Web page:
Hide
          Jukka Zitting added a comment -

          If I understand correctly, the implementation in the patch still doesn't use the actual fields in Lucene for searching, it just loads the node using Session.getNodeByIdentifier() and uses the OperandEvaluator to get the values by which documents are to be compared. It seems to me that this is pretty much equivalent in terms of disk accesses to what the existing sorting mechanism does and the speedup you're seeing is probably simply caused by the sorting mechanism memorizing the values returned by the OperandEvaluator. I would expect that difference to fade away if the test set becomes larger than what fits into memory.

          Some math to give us more background: The execution of a single-selector query currently consists of the following main step:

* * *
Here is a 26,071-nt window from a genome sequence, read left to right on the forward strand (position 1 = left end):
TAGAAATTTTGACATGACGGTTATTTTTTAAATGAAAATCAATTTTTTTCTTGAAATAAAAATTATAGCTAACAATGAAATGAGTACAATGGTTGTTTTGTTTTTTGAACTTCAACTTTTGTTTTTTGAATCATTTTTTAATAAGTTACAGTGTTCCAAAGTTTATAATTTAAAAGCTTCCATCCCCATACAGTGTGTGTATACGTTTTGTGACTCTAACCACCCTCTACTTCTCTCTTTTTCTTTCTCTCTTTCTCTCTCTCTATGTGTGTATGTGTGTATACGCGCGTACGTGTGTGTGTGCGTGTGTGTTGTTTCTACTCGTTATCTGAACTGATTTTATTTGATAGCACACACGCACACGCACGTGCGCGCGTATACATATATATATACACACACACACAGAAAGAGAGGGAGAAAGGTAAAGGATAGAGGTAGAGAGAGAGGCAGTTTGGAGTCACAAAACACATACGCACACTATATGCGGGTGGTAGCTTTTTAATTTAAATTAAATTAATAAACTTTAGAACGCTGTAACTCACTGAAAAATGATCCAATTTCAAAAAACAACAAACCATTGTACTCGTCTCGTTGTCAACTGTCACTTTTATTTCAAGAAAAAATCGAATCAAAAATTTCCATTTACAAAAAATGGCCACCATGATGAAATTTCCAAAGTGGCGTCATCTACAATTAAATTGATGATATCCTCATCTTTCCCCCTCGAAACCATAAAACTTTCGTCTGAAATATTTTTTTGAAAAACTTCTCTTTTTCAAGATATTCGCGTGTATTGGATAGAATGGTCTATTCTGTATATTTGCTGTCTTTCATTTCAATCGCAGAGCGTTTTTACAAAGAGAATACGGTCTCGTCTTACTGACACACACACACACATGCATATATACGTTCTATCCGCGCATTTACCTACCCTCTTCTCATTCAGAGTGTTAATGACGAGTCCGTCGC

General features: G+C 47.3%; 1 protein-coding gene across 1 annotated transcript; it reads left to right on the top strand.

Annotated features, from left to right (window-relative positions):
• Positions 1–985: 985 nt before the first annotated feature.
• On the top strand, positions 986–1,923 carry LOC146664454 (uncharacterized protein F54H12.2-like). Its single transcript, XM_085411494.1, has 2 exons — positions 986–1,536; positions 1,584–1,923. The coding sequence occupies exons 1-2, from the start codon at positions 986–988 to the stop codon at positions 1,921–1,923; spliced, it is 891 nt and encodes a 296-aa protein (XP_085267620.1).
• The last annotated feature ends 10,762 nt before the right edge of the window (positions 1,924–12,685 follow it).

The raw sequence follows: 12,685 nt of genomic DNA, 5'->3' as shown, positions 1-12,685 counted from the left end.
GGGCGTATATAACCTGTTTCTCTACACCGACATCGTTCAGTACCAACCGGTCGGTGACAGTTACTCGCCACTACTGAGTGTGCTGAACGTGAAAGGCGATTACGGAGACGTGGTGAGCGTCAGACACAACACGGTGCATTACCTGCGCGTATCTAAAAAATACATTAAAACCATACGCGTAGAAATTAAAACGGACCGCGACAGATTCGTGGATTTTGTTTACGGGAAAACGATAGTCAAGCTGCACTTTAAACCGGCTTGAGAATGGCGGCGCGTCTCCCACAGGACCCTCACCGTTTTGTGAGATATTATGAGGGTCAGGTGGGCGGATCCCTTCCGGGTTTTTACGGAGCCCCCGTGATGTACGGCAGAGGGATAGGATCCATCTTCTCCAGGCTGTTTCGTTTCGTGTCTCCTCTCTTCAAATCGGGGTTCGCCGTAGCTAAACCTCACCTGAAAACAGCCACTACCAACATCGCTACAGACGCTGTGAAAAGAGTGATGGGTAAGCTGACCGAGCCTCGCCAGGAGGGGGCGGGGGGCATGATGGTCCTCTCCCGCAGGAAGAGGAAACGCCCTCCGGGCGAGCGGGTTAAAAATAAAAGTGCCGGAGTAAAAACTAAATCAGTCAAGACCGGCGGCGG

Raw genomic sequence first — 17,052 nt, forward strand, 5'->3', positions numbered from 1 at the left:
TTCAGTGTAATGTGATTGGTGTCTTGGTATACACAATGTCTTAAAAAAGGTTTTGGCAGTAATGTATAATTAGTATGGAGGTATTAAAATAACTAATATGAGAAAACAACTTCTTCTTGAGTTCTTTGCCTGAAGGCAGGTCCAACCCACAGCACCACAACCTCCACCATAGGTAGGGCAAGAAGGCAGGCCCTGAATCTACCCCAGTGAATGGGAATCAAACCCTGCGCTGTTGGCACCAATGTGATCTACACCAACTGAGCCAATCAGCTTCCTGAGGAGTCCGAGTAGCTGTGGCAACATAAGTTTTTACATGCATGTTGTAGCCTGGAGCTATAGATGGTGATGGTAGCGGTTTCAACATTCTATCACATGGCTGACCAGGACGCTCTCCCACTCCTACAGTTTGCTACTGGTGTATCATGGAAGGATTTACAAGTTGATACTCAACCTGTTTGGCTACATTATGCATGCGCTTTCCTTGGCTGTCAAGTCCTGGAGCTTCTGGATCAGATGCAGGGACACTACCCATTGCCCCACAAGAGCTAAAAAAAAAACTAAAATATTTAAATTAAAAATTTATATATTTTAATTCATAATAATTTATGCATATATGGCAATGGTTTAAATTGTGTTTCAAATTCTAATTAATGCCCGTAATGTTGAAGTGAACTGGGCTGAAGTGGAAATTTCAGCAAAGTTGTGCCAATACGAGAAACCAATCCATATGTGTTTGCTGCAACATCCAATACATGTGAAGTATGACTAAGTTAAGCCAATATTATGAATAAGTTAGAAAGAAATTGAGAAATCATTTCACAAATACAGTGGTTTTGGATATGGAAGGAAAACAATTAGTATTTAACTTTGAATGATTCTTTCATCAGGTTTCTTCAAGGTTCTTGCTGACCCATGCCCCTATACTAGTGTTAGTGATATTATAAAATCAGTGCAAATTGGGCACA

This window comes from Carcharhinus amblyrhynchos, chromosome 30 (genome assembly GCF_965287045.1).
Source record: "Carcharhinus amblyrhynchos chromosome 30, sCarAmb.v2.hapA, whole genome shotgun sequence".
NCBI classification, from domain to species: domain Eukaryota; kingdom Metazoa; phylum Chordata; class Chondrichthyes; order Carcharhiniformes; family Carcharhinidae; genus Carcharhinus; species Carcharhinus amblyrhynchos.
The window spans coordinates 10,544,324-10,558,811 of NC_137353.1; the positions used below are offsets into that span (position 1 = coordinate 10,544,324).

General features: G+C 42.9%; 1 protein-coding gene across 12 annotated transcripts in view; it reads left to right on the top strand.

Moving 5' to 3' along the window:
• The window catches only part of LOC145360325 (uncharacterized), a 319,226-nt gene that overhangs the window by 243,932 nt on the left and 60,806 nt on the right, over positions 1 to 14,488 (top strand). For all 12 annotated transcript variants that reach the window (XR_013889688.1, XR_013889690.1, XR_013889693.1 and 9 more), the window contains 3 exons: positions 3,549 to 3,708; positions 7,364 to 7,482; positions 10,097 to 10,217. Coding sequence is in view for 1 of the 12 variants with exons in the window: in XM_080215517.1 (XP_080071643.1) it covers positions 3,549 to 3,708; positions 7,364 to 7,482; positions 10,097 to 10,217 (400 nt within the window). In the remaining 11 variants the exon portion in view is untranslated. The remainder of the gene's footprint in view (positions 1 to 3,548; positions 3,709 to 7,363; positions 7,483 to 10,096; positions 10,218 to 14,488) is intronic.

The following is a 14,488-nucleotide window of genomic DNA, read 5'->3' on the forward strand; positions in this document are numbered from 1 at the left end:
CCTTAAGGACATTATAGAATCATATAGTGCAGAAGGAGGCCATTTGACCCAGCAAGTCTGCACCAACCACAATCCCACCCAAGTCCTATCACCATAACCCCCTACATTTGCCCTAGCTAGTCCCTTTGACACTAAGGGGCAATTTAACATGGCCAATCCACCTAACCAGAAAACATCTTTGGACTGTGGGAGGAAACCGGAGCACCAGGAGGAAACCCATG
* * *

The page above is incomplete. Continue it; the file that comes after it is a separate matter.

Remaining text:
1. Constructing the Lucene query
          2. Executing the Lucene query
          3. Fetching all matching nodes to memory
          4. Sorting the nodes

          Step 1 is just an in-memory mapping, so not too time-consuming. Steps 2 and 3 are probably the most time-consuming bits here, but both outside the scope of this issue. Finally, step 4 consists of O(n log n) in-memory operations, where n is the number of returned nodes. That's some time, but as these are in-memory operations the overhead should be pretty small compared to the previous steps, whose worst case behavior is O disk accesses.

          The proposed change here is to switch steps 3 and 4 around and use Lucene for the sorting. The time required to sort all the results is still O(n log n) and may well require some extra disk accesses to fetch the sort fields from the Lucene index. However, the time taken in this step should still be significantly lower than in fetching all the matching nodes to memory. Thus the big benefit that we can gain from this optimization comes in cases where we don't want to fetch all the matching nodes to memory.